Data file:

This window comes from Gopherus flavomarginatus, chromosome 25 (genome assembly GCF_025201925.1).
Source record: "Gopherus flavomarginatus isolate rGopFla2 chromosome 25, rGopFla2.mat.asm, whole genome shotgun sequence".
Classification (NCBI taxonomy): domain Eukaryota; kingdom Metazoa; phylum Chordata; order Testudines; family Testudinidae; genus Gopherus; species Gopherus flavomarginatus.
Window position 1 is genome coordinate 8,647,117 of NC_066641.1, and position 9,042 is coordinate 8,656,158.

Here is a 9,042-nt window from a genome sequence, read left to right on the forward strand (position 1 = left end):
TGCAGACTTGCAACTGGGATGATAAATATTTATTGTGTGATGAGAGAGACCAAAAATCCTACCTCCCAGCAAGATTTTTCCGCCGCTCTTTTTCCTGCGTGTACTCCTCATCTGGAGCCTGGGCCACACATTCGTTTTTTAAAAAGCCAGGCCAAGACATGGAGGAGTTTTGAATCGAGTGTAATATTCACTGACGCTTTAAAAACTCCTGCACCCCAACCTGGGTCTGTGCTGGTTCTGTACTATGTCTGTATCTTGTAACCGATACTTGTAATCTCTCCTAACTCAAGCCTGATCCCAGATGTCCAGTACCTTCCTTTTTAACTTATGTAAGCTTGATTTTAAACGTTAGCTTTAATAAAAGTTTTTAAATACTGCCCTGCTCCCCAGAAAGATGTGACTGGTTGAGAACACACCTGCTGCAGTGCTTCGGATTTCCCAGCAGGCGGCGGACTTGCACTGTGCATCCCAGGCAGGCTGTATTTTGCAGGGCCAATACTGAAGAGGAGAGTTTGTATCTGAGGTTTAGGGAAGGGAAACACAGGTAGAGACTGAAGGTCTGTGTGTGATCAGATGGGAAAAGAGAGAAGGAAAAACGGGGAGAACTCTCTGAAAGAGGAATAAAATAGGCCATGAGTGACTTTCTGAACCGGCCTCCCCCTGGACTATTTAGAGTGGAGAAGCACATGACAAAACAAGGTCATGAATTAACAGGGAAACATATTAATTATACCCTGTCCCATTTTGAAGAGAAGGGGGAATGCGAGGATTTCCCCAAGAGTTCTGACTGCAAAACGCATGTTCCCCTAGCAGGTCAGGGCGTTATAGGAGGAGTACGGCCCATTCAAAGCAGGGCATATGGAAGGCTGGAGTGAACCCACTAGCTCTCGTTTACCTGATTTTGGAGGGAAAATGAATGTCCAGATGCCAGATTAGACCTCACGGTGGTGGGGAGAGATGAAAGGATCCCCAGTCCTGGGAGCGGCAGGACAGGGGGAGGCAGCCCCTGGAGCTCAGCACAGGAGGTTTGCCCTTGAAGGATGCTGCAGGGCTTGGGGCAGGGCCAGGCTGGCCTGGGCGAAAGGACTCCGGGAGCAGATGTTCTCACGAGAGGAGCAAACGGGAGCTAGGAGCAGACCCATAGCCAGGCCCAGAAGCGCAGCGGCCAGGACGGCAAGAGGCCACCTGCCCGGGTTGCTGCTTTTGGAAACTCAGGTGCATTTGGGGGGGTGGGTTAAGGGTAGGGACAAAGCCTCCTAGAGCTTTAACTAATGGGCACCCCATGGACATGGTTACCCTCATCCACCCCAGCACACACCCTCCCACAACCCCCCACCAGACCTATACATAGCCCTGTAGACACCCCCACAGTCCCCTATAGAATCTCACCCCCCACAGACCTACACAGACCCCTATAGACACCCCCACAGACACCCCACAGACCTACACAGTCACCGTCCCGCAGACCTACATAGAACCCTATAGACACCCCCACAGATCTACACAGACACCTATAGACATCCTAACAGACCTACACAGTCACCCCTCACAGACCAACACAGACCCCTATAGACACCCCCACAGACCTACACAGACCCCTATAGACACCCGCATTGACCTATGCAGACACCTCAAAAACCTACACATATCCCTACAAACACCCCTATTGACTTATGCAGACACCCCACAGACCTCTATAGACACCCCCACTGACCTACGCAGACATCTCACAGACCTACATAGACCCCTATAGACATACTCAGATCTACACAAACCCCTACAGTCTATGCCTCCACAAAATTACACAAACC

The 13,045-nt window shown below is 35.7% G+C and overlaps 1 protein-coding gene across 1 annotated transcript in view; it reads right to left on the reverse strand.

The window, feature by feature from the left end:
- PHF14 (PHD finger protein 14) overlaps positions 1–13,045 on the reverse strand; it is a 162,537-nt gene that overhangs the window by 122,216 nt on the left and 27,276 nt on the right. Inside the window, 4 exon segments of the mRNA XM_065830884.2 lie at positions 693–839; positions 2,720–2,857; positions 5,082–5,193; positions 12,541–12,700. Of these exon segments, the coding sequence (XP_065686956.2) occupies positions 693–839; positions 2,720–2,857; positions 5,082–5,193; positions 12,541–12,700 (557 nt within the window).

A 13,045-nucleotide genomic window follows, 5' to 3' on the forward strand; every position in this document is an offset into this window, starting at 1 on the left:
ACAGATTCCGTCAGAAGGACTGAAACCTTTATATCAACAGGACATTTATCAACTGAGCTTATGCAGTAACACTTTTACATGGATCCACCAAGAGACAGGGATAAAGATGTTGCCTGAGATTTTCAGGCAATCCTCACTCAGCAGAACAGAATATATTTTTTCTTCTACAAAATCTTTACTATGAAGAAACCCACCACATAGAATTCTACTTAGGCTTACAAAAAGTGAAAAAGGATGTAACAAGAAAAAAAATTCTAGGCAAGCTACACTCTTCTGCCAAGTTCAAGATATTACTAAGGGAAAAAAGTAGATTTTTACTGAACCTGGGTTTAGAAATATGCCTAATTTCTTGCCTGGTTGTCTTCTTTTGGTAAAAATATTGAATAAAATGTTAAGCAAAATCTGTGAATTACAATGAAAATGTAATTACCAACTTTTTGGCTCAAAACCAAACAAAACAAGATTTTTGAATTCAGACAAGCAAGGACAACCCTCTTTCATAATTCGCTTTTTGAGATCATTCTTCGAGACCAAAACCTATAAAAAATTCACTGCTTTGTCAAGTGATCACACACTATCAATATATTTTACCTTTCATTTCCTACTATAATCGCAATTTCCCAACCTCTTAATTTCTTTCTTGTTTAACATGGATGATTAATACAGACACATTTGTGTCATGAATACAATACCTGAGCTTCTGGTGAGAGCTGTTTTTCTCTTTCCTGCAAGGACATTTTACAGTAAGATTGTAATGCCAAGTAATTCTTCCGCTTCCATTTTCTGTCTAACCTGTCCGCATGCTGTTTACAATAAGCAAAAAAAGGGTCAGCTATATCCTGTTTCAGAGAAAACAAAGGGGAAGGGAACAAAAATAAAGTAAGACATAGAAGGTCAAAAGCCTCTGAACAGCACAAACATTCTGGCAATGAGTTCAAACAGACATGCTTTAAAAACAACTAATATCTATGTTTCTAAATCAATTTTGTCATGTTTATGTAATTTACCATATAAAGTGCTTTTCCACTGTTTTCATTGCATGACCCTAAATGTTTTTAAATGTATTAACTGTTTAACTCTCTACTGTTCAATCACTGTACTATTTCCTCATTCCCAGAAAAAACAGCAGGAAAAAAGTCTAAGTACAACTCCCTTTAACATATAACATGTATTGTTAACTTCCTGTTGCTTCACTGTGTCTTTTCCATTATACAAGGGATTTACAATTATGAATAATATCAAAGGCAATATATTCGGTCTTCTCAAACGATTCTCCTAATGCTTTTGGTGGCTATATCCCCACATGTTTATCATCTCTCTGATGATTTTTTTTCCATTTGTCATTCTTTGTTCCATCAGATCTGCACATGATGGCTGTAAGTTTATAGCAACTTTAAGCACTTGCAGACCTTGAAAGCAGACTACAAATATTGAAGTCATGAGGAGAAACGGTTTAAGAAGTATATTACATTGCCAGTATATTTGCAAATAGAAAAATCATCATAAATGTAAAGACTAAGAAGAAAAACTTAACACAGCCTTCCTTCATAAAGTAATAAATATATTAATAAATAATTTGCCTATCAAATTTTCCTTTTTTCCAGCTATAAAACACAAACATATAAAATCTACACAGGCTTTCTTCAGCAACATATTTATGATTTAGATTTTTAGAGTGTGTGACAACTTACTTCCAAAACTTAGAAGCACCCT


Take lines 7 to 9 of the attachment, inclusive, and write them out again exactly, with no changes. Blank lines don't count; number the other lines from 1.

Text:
The 13,045-nt window shown below is 35.7% G+C and overlaps 1 protein-coding gene across 1 annotated transcript in view; it reads right to left on the reverse strand.

The window, feature by feature from the left end:
- PHF14 (PHD finger protein 14) overlaps positions 1–13,045 on the reverse strand; it is a 162,537-nt gene that overhangs the window by 122,216 nt on the left and 27,276 nt on the right. Inside the window, 4 exon segments of the mRNA XM_065830884.2 lie at positions 693–839; positions 2,720–2,857; positions 5,082–5,193; positions 12,541–12,700. Of these exon segments, the coding sequence (XP_065686956.2) occupies positions 693–839; positions 2,720–2,857; positions 5,082–5,193; positions 12,541–12,700 (557 nt within the window).